When you think “vessel” and “neck,” what words come to mind? For me, the first two words I think of are carotid and jugular. I’ve heard these words used in the vernacular every so often, especially the latter. If someone wants to convey a sentiment of “going for the kill” or delivering a coup de grace, that person can say he or she is “going for the jugular.” Let’s start with this one:

Origin: Latin, jugulum (throat)
Named for the fact the jugular veins are near the throat


There are two jugular veins, one external and one internal on each side of the body. The internal jugular is covered by the sternocleidomastodeus muscle, while the external one is readily visible. These two veins are extremely important because they drain the deoxygenated blood from the head back to the superior vena cava.

What about the other vessel(s) of interest? There is a common carotid artery on both sides of the body, and this artery branches into the internal and external carotid arteries. The former supplies blood to the brain, while the latter supplies blood to the face and head. The etymology is rather interesting:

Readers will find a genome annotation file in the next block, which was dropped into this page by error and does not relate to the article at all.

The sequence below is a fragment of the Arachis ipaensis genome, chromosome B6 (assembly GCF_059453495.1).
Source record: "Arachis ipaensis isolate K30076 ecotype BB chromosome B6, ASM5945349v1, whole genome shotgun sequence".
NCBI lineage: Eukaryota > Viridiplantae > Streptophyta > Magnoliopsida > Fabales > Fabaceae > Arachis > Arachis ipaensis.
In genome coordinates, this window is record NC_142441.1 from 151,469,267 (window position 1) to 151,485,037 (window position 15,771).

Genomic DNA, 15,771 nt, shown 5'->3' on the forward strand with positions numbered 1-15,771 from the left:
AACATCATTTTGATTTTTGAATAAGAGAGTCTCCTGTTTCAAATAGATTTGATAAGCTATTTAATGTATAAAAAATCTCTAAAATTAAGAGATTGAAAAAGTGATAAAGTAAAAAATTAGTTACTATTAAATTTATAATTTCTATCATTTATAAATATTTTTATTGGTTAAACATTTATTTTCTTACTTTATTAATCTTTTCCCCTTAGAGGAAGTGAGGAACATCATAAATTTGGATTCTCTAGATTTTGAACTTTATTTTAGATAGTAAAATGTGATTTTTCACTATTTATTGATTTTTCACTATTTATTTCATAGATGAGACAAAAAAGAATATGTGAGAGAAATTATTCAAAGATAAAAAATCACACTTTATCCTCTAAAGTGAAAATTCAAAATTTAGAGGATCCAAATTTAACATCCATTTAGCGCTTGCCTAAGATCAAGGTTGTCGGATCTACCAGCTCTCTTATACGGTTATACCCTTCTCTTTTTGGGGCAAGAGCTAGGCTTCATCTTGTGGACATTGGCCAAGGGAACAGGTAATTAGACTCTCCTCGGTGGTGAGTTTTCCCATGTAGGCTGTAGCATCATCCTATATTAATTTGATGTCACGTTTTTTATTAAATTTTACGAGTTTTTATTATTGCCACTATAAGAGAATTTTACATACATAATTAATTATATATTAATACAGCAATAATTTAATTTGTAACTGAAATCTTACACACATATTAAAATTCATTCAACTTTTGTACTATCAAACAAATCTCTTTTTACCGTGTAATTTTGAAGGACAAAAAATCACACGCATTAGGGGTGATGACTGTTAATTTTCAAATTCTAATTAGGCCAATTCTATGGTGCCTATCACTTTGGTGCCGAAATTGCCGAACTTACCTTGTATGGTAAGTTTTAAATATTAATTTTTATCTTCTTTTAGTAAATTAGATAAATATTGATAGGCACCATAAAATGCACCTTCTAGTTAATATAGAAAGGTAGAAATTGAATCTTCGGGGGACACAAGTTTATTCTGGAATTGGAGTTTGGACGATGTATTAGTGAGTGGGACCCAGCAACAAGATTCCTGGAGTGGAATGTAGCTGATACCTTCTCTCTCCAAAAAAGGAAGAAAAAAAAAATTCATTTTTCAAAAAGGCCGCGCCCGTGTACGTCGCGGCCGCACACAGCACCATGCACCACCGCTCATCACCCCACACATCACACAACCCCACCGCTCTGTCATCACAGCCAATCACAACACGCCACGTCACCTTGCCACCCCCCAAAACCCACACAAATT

Origin: Greek, karos (stupor)
So called from Galen’s observation that their compression causes stupor/somnolence

carotid rev

If one were to bilaterally massage both carotid sinuses (the point at which the common carotid bifurcates), the baroreceptors of the sinus are fooled into thinking there is a higher-than-normal blood pressure. To compensate, the blood pressure decreases, resulting in a sensation of stupor. Interestingly enough, there is a therapeutic use for this maneuver: the alleviation of supraventricular tachycardia:

Supraventricular tachycardia
Origin: Latin, supra– (above) + ventricle (chamber of the heart; translates to belly, for the ventricles comprise the “belly” of the heart)
Origin: Greek, tachys (swift) + kardia (heart)
A fast pulse due to improper electrical activity above the level of the ventricles

What other afflictions could these vessels suffer from? One thing that can go wrong with the carotid artery is carotid artery stenosis:

Origin: Greek, stenos (narrow/close) + -osis
Condition of narrowness, taken to mean a narrowing

Carotid artery stenosis is oftentimes caused by atherosclerosis, or the reduction of the interior arterial (luminal) diameter due to the accumulation of gunk. This gunk is a lovely mixture of dead cells, cholesterol, and fats.

Origin: Greek, athres (gruel) + sklerein (to harden) + –osis
Condition of the hardening of gruel

Sounds delicious!